Every “immigrant” working here with a legal status, MUST also carry the proper ID that says in essence, “working status approved” “NOT A LEGAL VOTING AMERICAN CITIZEN”.

Let the Democrats chew on the fact that it will be over 10 years of continuous residency and passing the test of understanding the Constitution—in English—before voting status is granted.

Rovin on March 21, 2013 at 9:13 AM

Let the Democrats chew on the fact that it will be over 10 years of continuous residency and passing the test of understanding the Constitution—in English—before voting status is granted.

Rovin on March 21, 2013 at 9:13 AM

I like the idea of identification that proclaims they are not legal voters. However, given the large number of stupid english-speaking people here who are citizens and don’t have a clue about the Constitution, I can’t support an understanding of the Constitution as a requirement to vote….. UNLESS WE EXTEND IT TO ALL VOTERS.

Happy Nomad on March 21, 2013 at 9:21 AM

Happy Nomad on March 21, 2013 at 9:21 AM

My bad. I had assumed that our public, (federal), education system would cover the Constitution for every American student at some point before they graduated from HS. One would think that the founding document that completes the foundation of how our government IS supposed to operate, would be understood. Perhaps our liberal progressive “leaders” should be pinned down on what they believe is a priority for all Americans.

Rovin on March 21, 2013 at 9:32 AM

The owners of the gop (Big business) should be thrilled that the Union buster wants to run.

But he’s wasting his time because Texas is going blue if he gets AMNESTY.

Viva the leaders of the end-of-America Party!!!

PappyD61 on March 21, 2013 at 8:14 AM

Although I agree that Texans need to be vigilant in keeping Texas conservative…Currently the Liberal Catholics are outnumbered by a combined denominational Protestants as a voting block. Baptists being the largest single block close to the Catholic demographic percentage

In Houston the percentage is Catholic – 18.44% Baptist – 16.29%
In Dallas the percentage is Catholic – 19.25% Baptist – 15.36%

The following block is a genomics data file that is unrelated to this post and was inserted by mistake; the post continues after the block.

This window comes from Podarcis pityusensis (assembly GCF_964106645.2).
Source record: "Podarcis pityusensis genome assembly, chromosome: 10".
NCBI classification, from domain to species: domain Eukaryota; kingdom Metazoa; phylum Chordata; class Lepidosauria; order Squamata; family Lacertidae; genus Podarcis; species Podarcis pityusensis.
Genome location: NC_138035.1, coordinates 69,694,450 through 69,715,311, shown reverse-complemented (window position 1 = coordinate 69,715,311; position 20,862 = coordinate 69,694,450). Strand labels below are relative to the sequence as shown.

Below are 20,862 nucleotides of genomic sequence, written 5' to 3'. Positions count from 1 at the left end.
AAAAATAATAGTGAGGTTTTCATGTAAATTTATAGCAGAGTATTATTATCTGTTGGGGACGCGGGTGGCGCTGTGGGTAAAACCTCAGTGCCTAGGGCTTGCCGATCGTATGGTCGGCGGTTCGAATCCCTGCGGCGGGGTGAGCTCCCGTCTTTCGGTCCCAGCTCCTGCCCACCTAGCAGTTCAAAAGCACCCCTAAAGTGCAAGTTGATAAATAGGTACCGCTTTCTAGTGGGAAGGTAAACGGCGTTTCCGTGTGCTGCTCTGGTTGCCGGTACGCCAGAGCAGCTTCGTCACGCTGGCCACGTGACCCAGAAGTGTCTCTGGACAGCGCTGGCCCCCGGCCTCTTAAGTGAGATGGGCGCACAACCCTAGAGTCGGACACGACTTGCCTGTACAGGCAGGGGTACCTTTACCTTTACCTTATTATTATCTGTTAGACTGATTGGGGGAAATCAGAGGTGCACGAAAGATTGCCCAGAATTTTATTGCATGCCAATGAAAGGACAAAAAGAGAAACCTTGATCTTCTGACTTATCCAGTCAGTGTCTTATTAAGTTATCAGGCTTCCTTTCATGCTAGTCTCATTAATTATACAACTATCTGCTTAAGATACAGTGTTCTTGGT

In Austinistan……………Catholic – 17.45% Baptist – 10.56%

South of San Antonio is predominantly Catholic – 30.9%
Baptist – 7.89%

“Geographically, Texas tends to be heavily Protestant in the north and east and Catholic in the south and southwest. Leading Protestant denominations and their known adherents in 2000 were the Southern Baptist Convention, 3,519,459; the United Methodist Church, 1,022,342; Churches of Christ, 377,264; Assemblies of God, 228,098; the Presbyterian Church USA, 180,315; the Episcopal Church, 177,910; Independent Charismatic Churches, 159,449; the Church of Jesus Christ of Latter-Day Saints, 155,451; the Evangelical Lutheran Church in America, 155,019; Independent Non-Charismatic Churches, 145,249; and the Lutheran Church—Missouri Synod, 140,106. Roman Catholics numbered 4,368,969 in 2000. There were an estimated 128,000 Jews, 114,999 Muslims, and about 10,777 adherents to the Baha’i faith. There were about 9.2 million people (44.5% of the population) who were not counted as members of any religious organization.”

http://www.city-data.com/states/Texas-Religions.html

Graph on Denominational Percentages:
http://www.bestplaces.net/religion/state/texas

workingclass artist on March 21, 2013 at 9:33 AM

True or not liberals are convinced that since the civil war, state sovereignty belongs to the president.

Speakup on March 21, 2013 at 9:49 AM

My incredibly stupid state government is about to pass in state tuition for children of illegals.
The comments on the Portland TV stations FB page are overwhelmingly and vehemently against it. Surprising to me.
I do not think the majority of the little people, left or right support the politicians’ ideas on this this issue, but then again, the little people are paying for this mess and don’t need votes.